My relationship with objects in art-making

Consumption of objects when they become works of art – considering my personal expression. How I bring ‘contradicting’ things together.

  • How I bring ‘contradicting’ things together – combine, collect
  • Projecting personal experience onto objects/art as a signifier of my experience
  • Creativity in making – use of imagination, sculpting
  • Consumption of things considered aesthtic – art as part of how we imitate life, or life imitates art … it a paradox, as Oscar Wilde said

Contact students on the course with regards to how they are approaching these elements of the course.

Artist I would like to use to collated a contextual field would be, Phyllida Brown, Lee Ufan, Frank Stella, and I will research the writing of Janet Bennet, Vibrant Matter as well as Tim Ingold.

I would also like to look at local fabrics onto which I could work – even the use of the Bongo Putty and local clay for sculpting.

P Barlow:

I think my fascination with sculpture as a language that stands in competition with the
rest of the world around is ongoing as a kind of restraint. Maybe that’s not a good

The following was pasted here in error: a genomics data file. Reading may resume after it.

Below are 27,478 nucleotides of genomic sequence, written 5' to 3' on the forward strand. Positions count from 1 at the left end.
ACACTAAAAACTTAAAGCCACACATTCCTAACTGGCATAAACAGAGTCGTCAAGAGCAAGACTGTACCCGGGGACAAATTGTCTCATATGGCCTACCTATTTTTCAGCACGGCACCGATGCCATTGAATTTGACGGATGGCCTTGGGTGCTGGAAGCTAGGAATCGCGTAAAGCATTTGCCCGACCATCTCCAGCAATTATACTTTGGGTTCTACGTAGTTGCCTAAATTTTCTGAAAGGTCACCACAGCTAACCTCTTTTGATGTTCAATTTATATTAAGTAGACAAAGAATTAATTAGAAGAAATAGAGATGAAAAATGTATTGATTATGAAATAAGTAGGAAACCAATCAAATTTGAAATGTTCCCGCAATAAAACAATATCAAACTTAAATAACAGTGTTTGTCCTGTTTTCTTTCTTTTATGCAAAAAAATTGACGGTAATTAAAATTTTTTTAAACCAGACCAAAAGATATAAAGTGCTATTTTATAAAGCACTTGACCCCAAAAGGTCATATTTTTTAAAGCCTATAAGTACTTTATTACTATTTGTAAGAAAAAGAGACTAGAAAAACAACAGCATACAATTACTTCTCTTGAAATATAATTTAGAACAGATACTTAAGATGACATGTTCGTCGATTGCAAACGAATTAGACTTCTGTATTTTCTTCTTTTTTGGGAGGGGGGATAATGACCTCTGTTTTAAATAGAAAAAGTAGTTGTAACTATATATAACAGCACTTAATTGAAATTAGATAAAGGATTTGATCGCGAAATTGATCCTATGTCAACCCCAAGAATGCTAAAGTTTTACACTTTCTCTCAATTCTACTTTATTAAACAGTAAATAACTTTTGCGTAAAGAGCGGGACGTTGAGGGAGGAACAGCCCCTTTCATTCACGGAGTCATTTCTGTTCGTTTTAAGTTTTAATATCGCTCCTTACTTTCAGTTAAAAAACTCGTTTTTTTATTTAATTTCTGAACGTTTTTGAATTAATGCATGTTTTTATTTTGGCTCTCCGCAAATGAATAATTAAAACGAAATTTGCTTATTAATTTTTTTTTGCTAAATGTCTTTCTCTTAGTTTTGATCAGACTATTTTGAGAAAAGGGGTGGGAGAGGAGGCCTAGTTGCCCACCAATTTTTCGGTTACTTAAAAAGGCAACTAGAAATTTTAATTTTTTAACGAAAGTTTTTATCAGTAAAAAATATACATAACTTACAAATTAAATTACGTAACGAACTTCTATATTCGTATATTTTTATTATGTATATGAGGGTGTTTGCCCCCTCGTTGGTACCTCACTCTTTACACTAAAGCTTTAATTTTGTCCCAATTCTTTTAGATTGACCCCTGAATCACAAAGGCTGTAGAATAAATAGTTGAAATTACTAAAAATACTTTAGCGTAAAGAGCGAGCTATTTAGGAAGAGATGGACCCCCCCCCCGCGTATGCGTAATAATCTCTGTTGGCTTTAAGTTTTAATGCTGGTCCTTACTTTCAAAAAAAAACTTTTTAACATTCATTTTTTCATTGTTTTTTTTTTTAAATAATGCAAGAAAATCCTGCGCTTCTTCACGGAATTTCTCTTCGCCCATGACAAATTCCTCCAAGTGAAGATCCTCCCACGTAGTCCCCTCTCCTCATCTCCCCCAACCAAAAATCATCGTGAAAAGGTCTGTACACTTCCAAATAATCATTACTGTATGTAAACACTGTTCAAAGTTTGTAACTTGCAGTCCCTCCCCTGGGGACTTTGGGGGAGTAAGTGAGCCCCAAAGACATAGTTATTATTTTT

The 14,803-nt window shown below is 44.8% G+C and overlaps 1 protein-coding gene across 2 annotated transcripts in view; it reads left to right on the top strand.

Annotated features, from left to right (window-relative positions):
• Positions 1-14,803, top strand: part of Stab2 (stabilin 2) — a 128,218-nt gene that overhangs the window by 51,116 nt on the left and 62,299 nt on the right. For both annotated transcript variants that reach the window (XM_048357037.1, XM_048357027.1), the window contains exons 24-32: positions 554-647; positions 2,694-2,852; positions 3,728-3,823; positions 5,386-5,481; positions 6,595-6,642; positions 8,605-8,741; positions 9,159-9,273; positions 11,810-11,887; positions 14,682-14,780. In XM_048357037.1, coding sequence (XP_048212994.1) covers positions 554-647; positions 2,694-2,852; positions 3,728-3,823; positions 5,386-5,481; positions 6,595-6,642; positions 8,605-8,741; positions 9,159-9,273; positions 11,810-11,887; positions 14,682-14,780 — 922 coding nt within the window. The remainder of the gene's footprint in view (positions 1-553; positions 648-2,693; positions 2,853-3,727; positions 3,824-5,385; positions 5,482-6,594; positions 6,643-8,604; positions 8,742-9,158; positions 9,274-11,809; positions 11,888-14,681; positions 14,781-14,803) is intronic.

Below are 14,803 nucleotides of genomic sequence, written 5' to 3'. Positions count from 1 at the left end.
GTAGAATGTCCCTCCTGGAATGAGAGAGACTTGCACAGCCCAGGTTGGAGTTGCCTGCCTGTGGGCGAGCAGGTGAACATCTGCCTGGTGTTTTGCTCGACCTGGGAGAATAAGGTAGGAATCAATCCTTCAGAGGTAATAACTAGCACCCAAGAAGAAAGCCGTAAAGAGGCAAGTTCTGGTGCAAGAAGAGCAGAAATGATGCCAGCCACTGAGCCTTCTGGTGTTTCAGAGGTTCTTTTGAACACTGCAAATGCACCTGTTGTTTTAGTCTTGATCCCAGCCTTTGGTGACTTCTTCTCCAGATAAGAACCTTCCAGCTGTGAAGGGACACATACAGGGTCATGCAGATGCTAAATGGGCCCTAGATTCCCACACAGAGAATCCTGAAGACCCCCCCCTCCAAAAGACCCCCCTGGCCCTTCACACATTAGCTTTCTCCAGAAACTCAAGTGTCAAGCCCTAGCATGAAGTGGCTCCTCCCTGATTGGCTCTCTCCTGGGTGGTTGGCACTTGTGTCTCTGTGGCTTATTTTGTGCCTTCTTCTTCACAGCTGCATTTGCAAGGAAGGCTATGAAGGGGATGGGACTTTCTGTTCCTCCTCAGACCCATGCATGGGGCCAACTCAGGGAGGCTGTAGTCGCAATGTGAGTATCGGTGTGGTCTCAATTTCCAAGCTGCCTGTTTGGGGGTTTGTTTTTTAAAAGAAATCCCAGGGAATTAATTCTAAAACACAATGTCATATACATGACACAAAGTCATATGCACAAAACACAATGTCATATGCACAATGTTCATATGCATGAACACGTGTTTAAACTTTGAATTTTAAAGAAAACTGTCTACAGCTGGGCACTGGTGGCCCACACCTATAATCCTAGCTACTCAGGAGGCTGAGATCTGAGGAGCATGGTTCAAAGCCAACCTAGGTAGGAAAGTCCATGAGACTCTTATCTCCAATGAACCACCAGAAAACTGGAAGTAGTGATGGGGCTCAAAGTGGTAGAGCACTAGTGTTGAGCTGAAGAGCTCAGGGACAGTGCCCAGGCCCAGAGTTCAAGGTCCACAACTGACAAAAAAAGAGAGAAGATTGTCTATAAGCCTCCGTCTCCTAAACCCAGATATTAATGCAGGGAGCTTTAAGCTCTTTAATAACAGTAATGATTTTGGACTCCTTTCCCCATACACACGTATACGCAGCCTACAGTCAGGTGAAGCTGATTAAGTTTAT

thing or maybe it’s a good thing, I don’t know. Maybe I’m still finding out. I don’t think
I particularly seek freedom, if you know what I mean, in inverted commas, but more
there was a drive there to be of the world and of now, but also in contrast or maybe
even in competition to that. Not that I want to compete with nature, because I don’t
think– Nature will always win.
Jo Baring: Do you feel that there is a definition of what sculpture is?
Phyllida Barlow: Well, I certainly know that it’s not just about the object, it’s about
sensations, being in relationship to, whether that’s weather, or temperature, or
Sarah Victoria Turner: Are you thinking about how others experience your work as you
make it, as youPhyllida Barlow: Not as I make it, but the minute it becomes– If it does go for an
exhibition or whatever then I do.
Sarah Victoria Turner: As it leaves your studio?

Again, it goes back to that notion that she said, “Well, what’s interesting is not the
memory of the work in people’s heads, it’s the memory of how they felt when they
encountered it.” It’s a subtle difference, but it’s a really important one. It has that
absolute generosity of thinking and of spirit. When you go back to that notion of how
she sees the public and a visitor as one of the three protagonists, you can see exactly
what she means. It’s their circumnavigation of the work, their emotional landscape
that they’re bringing with them and it is influencing their engagement with the work
that actually is a fundamental part of their appreciating that piece of art.

Considering the space between painting and sculpture

I am also very interested in the Fungal Kingdom and have been talking to a textile student in the OCA-EU group – her work evokes ideas to respond with my own making.

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